Why would philosophers interested in the points or functions of our conceptual practices bother with genealogical explanations if they can focus directly on paradigmatic examples of the practices we now have?? To answer this question, I compare the method of pragmatic genealogy advocated by Edward Craig, Bernard Williams, and Miranda Fricker—a method whose singular combination of fictionalising and historicising has met with suspicion—with the simpler method of paradigm-based explanation. Fricker herself has recently moved towards paradigm-based explanation, arguing that it is (...)
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  • Genealogy, Evaluation, and Engineering.Matthieu Queloz - 2022 - The Monist 105 (4):435-451.
    Against those who identify genealogy with reductive genealogical debunking or deny it any evaluative and action-guiding significance, I argue for the following three claims: that although genealogies, true to their Enlightenment origins, tend to trace the higher to the lower, they need not reduce the higher to the lower, but can elucidate the relation between them and put us in a position to think more realistically about both relata; that if we think of genealogy’s normative significance in terms of a (...)
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  • Choosing Values? Williams Contra Nietzsche.Matthieu Queloz - 2021 - Philosophical Quarterly 71 (2):286-307.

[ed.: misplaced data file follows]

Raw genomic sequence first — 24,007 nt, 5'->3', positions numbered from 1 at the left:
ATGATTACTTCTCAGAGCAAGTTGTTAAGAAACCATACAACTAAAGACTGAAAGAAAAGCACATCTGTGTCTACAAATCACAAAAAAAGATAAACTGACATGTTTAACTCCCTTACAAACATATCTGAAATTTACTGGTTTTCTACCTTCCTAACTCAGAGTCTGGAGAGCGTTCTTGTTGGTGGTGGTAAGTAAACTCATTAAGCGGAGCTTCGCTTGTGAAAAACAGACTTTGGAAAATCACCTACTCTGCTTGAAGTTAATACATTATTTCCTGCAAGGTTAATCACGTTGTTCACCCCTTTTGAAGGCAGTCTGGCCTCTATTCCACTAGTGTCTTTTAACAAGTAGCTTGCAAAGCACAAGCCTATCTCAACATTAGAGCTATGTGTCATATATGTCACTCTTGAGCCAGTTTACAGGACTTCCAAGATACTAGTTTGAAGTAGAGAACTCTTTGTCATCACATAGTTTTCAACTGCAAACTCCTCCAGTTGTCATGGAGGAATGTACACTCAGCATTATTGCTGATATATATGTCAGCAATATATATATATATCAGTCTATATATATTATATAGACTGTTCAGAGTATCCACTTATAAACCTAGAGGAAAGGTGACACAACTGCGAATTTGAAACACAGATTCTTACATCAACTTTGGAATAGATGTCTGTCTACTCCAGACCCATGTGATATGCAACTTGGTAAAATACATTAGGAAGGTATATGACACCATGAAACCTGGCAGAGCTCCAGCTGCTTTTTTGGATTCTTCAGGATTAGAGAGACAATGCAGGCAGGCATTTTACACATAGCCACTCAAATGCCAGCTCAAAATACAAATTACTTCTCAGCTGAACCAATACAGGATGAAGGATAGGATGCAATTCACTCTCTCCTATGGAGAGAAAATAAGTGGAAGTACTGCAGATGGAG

Amplifying Bernard Williams’ critique of the Nietzschean project of a revaluation of values, this paper mounts a critique of the idea that whether values will help us to live can serve as a criterion for choosing which values to live by. I explore why it might not serve as a criterion and highlight a number of further difficulties faced by the Nietzschean project. I then come to Nietzsche's defence, arguing that if we distinguish valuations from values, there is at least (...)
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  • The Value of Critical Knowledge, Ethics and Education: Philosophical History Bringing Epistemic and Critical Values to Values.Ignace Haaz - 2019 - Geneva, Switzerland: Globethics Publications.
    This book aims at six important conceptual tools developed by philosophers. The author develops each particular view in a chapter, hoping to constitute at the end a concise, interesting and easily readable whole. These concepts are: 1. Ethics and realism: elucidation of the distinction between understanding and explanation – the lighthouse type of normativity. 2. Leadership, antirealism and moral psychology – the lightning rod type of normativity. 3. Bright light on self-identity and positive reciprocity – the reciprocity type of normativity. (...)
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  • A Shelter From Luck: The Morality System Reconstructed.Matthieu Queloz - forthcoming - In András Szigeti & Matthew Talbert (eds.), Morality and Agency: Themes from Bernard Williams. New York: Oxford University Press. pp. 182-209.
    Far from being indiscriminately critical of the ideas he associated with the morality system, Bernard Williams offered vindicatory explanations of its crucial building blocks, such as the moral/non-moral distinction, the idea of obligation, the voluntary/involuntary distinction, and the practice of blame. The rationale for these concessive moves, I argue, is that understanding what these ideas do for us when they are not in the service of the system is just as important to leading us out of the system as the (...)